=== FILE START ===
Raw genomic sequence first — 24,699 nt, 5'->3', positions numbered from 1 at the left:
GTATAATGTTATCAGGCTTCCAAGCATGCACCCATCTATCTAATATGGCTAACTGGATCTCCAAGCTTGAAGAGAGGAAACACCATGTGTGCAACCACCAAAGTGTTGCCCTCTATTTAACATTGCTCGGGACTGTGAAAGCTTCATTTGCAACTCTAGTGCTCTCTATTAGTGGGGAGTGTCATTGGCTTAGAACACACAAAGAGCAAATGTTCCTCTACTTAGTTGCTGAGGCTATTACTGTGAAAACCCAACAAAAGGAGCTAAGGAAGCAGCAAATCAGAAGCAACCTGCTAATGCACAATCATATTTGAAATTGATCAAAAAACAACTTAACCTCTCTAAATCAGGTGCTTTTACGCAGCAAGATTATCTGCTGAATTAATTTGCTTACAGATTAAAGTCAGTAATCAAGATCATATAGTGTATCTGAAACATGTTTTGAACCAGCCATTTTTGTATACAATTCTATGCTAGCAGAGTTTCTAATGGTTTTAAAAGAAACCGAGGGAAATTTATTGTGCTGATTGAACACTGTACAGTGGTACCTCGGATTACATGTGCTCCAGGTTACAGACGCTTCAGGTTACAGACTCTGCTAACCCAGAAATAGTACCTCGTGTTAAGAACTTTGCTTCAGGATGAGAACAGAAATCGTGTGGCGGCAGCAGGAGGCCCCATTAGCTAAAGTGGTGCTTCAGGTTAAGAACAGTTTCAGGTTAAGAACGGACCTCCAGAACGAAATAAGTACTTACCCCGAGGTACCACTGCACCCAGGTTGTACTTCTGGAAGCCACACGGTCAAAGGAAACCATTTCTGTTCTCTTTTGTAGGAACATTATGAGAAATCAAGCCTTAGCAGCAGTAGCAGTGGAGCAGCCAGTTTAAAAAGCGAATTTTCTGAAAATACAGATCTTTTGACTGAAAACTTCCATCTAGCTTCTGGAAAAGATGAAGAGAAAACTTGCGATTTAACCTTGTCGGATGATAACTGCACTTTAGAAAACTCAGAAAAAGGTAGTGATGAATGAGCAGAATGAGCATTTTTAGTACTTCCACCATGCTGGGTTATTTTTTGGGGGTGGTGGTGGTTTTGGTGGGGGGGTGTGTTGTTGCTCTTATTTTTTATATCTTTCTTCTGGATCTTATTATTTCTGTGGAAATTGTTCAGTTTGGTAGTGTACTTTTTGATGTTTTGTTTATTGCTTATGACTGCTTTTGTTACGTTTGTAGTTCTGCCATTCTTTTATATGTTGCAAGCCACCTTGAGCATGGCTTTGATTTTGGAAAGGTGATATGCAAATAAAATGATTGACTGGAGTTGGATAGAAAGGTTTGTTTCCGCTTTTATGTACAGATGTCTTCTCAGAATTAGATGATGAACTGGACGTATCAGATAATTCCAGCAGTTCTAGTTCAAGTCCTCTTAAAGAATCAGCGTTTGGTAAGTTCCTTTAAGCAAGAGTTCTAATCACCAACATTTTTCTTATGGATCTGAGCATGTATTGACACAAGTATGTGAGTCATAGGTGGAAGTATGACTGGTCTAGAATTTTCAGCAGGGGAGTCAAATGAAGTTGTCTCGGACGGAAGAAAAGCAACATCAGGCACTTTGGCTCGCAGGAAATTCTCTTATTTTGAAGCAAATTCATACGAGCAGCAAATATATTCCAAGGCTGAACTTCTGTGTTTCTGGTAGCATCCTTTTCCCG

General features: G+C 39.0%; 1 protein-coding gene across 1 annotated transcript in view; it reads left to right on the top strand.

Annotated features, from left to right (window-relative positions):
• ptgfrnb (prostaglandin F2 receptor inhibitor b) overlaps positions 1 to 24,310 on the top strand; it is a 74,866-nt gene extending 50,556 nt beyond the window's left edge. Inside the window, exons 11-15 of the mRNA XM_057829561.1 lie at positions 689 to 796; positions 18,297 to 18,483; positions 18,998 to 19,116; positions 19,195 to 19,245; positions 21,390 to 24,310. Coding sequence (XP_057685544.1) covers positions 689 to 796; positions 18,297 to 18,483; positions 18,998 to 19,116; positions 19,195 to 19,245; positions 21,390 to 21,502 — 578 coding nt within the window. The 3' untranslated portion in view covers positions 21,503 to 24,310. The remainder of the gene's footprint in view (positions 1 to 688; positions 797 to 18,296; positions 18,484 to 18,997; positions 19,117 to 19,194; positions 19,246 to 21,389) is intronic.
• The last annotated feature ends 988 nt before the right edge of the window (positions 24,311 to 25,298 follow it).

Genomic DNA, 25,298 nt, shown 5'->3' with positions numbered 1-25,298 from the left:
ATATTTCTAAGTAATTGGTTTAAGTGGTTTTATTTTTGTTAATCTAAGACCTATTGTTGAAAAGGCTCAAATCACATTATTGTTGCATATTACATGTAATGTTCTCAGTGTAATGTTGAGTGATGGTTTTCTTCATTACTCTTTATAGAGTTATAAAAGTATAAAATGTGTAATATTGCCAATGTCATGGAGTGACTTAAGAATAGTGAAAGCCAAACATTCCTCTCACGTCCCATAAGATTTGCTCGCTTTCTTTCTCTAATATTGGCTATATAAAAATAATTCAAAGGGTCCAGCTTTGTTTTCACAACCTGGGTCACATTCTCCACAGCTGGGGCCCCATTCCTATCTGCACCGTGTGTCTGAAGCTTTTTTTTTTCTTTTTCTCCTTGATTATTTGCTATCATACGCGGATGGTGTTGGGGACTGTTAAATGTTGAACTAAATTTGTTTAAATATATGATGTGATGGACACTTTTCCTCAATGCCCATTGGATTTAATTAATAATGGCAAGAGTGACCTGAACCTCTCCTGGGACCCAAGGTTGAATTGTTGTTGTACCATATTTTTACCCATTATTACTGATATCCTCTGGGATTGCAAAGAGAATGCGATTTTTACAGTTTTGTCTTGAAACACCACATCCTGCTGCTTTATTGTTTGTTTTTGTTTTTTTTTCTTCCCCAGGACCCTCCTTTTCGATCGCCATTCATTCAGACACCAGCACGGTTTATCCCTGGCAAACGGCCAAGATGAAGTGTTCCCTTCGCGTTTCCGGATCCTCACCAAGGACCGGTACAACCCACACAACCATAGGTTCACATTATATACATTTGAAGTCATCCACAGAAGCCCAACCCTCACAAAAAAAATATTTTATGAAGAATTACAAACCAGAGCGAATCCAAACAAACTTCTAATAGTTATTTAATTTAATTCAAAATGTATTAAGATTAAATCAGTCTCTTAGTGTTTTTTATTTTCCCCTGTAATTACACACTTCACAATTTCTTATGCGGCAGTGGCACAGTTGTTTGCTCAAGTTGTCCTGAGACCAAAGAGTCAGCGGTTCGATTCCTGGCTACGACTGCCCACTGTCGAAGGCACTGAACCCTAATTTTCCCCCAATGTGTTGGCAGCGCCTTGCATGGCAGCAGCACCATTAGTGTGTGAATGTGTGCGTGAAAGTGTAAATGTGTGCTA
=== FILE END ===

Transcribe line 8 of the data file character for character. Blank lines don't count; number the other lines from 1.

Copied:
ATATTTCTAAGTAATTGGTTTAAGTGGTTTTATTTTTGTTAATCTAAGACCTATTGTTGAAAAGGCTCAAATCACATTATTGTTGCATATTACATGTAATGTTCTCAGTGTAATGTTGAGTGATGGTTTTCTTCATTACTCTTTATAGAGTTATAAAAGTATAAAATGTGTAATATTGCCAATGTCATGGAGTGACTTAAGAATAGTGAAAGCCAAACATTCCTCTCACGTCCCATAAGATTTGCTCGCTTTCTTTCTCTAATATTGGCTATATAAAAATAATTCAAAGGGTCCAGCTTTGTTTTCACAACCTGGGTCACATTCTCCACAGCTGGGGCCCCATTCCTATCTGCACCGTGTGTCTGAAGCTTTTTTTTTTCTTTTTCTCCTTGATTATTTGCTATCATACGCGGATGGTGTTGGGGACTGTTAAATGTTGAACTAAATTTGTTTAAATATATGATGTGATGGACACTTTTCCTCAATGCCCATTGGATTTAATTAATAATGGCAAGAGTGACCTGAACCTCTCCTGGGACCCAAGGTTGAATTGTTGTTGTACCATATTTTTACCCATTATTACTGATATCCTCTGGGATTGCAAAGAGAATGCGATTTTTACAGTTTTGTCTTGAAACACCACATCCTGCTGCTTTATTGTTTGTTTTTGTTTTTTTTTCTTCCCCAGGACCCTCCTTTTCGATCGCCATTCATTCAGACACCAGCACGGTTTATCCCTGGCAAACGGCCAAGATGAAGTGTTCCCTTCGCGTTTCCGGATCCTCACCAAGGACCGGTACAACCCACACAACCATAGGTTCACATTATATACATTTGAAGTCATCCACAGAAGCCCAACCCTCACAAAAAAAATATTTTATGAAGAATTACAAACCAGAGCGAATCCAAACAAACTTCTAATAGTTATTTAATTTAATTCAAAATGTATTAAGATTAAATCAGTCTCTTAGTGTTTTTTATTTTCCCCTGTAATTACACACTTCACAATTTCTTATGCGGCAGTGGCACAGTTGTTTGCTCAAGTTGTCCTGAGACCAAAGAGTCAGCGGTTCGATTCCTGGCTACGACTGCCCACTGTCGAAGGCACTGAACCCTAATTTTCCCCCAATGTGTTGGCAGCGCCTTGCATGGCAGCAGCACCATTAGTGTGTGAATGTGTGCGTGAAAGTGTAAATGTGTGCTA